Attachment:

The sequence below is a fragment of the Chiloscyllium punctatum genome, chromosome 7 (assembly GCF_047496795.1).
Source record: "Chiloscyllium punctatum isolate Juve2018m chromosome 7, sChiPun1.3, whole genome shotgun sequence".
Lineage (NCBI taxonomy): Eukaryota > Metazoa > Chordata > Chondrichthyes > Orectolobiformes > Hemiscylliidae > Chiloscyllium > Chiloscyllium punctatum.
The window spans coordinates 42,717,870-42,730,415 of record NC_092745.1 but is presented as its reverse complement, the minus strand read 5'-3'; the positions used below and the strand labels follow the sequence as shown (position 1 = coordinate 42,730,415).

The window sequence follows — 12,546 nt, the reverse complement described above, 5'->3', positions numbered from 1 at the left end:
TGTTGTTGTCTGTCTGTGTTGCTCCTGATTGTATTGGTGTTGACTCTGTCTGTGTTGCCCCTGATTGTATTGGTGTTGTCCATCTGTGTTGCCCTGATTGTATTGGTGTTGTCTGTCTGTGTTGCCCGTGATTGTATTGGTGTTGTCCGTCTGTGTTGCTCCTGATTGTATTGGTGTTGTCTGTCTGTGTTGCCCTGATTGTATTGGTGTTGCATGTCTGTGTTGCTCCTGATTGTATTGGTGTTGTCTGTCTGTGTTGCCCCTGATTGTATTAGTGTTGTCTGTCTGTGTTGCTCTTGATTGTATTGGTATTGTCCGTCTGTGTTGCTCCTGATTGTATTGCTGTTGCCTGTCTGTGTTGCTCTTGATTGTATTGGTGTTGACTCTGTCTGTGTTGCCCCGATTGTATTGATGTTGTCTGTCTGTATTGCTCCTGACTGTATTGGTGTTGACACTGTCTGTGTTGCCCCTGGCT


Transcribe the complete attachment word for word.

The sequence below is a fragment of the Chiloscyllium punctatum genome, chromosome 7 (assembly GCF_047496795.1).
Source record: "Chiloscyllium punctatum isolate Juve2018m chromosome 7, sChiPun1.3, whole genome shotgun sequence".
Lineage (NCBI taxonomy): Eukaryota > Metazoa > Chordata > Chondrichthyes > Orectolobiformes > Hemiscylliidae > Chiloscyllium > Chiloscyllium punctatum.
The window spans coordinates 42,717,870-42,730,415 of record NC_092745.1 but is presented as its reverse complement, the minus strand read 5'-3'; the positions used below and the strand labels follow the sequence as shown (position 1 = coordinate 42,730,415).

The window sequence follows — 12,546 nt, the reverse complement described above, 5'->3', positions numbered from 1 at the left end:
TGTTGTTGTCTGTCTGTGTTGCTCCTGATTGTATTGGTGTTGACTCTGTCTGTGTTGCCCCTGATTGTATTGGTGTTGTCCATCTGTGTTGCCCTGATTGTATTGGTGTTGTCTGTCTGTGTTGCCCGTGATTGTATTGGTGTTGTCCGTCTGTGTTGCTCCTGATTGTATTGGTGTTGTCTGTCTGTGTTGCCCTGATTGTATTGGTGTTGCATGTCTGTGTTGCTCCTGATTGTATTGGTGTTGTCTGTCTGTGTTGCCCCTGATTGTATTAGTGTTGTCTGTCTGTGTTGCTCTTGATTGTATTGGTATTGTCCGTCTGTGTTGCTCCTGATTGTATTGCTGTTGCCTGTCTGTGTTGCTCTTGATTGTATTGGTGTTGACTCTGTCTGTGTTGCCCCGATTGTATTGATGTTGTCTGTCTGTATTGCTCCTGACTGTATTGGTGTTGACACTGTCTGTGTTGCCCCTGGCT